Call to use RTIs to resolve local issues

Decisions that strangle RTI and democracy will continue unless citizens use it to resolve their local issues

When some residents in Pune couldn’t get information about an upcoming commercial complex within their residential neighbourhood, they approached Right To Information (RTI) activist and journalist Vinita Deshmukh for help. 

Deshmukh visited the government office with residents. But, the officials refused to share the information, claiming the loss of the requested file. The residents stayed put and insisted on seeing a copy of FIR about the missing file. Lo and behold, the missing file emerged within 15 minutes and the residents acquired the information they needed. 

Most RTI activists have their own stories about being denied information and how they worked their way around to wriggle out information from the government officials. RTI Act requires officials to share information and has penalties for not doing so.

In a decade and a half since RTI Act’s inception, the gap between what is promised on paper in law and how it manifests on the ground is sadly widening. 

Recently, the refusal to reveal information about the PM Cares Fund drew media spotlight. However, even at the local neighbourhood level, obtaining information is as hard. 

As of July 2020 there was a backlog of 2,21,568 second appeals across 20 information commissions in the country, according to a report by the Satark Nagrik Sangathan (SNS), a citizens group that is working to promote transparency and accountability in government functioning. 

About 4 to 6 million RTI applications continue to be filed every year across the country. 

A report by SNS found that 58,185 matters were pending before the Maharashtra State Information Commission as on February 29, 2020, the highest in the country. Maharashtra had a 46% response rate, which meant only 46% of respondents were provided with all the information sought and the estimated disposal time was about 13 months.

The SNS report compiled with the help of RTIs filed across the country found that the Maharashtra’s State Information Commission (SIC) functioned with merely five Information Commissioners as against the requisite strength of 11 commissioners, since early 2019.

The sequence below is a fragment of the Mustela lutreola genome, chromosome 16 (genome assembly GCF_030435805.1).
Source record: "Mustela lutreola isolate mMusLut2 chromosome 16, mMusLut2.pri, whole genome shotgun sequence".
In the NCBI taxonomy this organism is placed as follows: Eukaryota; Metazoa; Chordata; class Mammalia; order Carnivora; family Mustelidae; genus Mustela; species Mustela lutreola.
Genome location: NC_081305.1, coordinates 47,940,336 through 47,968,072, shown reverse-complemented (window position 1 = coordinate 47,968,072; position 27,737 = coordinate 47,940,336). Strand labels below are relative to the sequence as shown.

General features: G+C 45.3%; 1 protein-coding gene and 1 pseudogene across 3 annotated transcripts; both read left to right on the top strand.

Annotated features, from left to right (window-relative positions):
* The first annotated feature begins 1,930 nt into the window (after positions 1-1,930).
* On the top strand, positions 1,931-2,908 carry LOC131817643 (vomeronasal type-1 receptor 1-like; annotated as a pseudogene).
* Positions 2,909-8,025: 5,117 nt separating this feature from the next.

Between April 2017 and May 2018, the state did not have a Chief Information Commissioner.

Governments against transperancy 

Vijay Kumbhar, journalist and RTI activist from Pune says that decisions that strangle RTI and democracy, will continue to be taken by the governments unless citizens keep the RTI movement alive by using it to resolve their local issues. “Successive governments have worked to dilute, scuttle and make the law spineless,” says Deshmukh.

In Pune, the activists had done such amazing groundwork that citizens could just walk into the Pune Municipal Corporation (PMC) and access documents without even bothering to file applications. Ideally, there should be so much information available in the public domain that there should be no need for anyone to file an RTI for every small issue, says Kumbhar, who has been advising people on RTI every Sunday since the past 350 weeks at Pune’s Chitranjan Park Vatika.     

The RTI movement which had begun in Devdungri village in Rajasthan with Aruna Roy in the early 1990s with the slogan of “Hamara Paisa Hamaara Hisaab” saw its dream being translated into one of the best transparency laws in the word. 

Successes of an Information Officer

Maharashtra’s first Chief Information Commissioner (CIC) Shailesh Gandhi says that there must be a proper transparent system of appointing CIC’s rather than by political patronage. SIO’s must be trained and it must be ensured that they dispose matters within a stipulated time, he says. 

Gandhi’s first tryst with the RTI was when he filed an application demanding to know about how many Parliamentarians and legislators had recommended for police transfers. Though the information was never provided, 142 police officers were reprimanded for soliciting transfers from politicians. “That taught me that a lot is possible. We have one of the best laws in the world, but we fail poorly in implementation,” says Gandhi, who says that the “defective, elective democracy” of India needs RTI to convert it into a truly participative democracy. 

Subsequently, Gandhi got a deal of redevelopment of the Crawford Market cancelled after obtaining information that found that Brihanmumbai Municipal Corporation (BMC)-owned market gained only Rs 62 crore of works from the deal while private builders and licenced stall owners made a profit of over Rs 1000 crores. 

The RTI Act was also successful in bringing in the fear of accountability into the government servant’s work. A deputy commissioner of police confessed to RTI activist Vinita Deshmukh that unlike earlier when he would not bother much about his file notings, now he was quite alert while making notings. The fear of accountability is one of the successes of RTI, she says.

In a webinar held on 12 October on RTI Act’s implementation, I heard the story of a ten year old who filed an RTI to seek details about the FIR of his missing cycle. When the police tried to lure the little boy into withdrawing his RTI with an offer to buy him a new bicycle, the kid chose to overlook that temptation insisting on a reply for his RTI query instead.

These are the stories that instill hope.   

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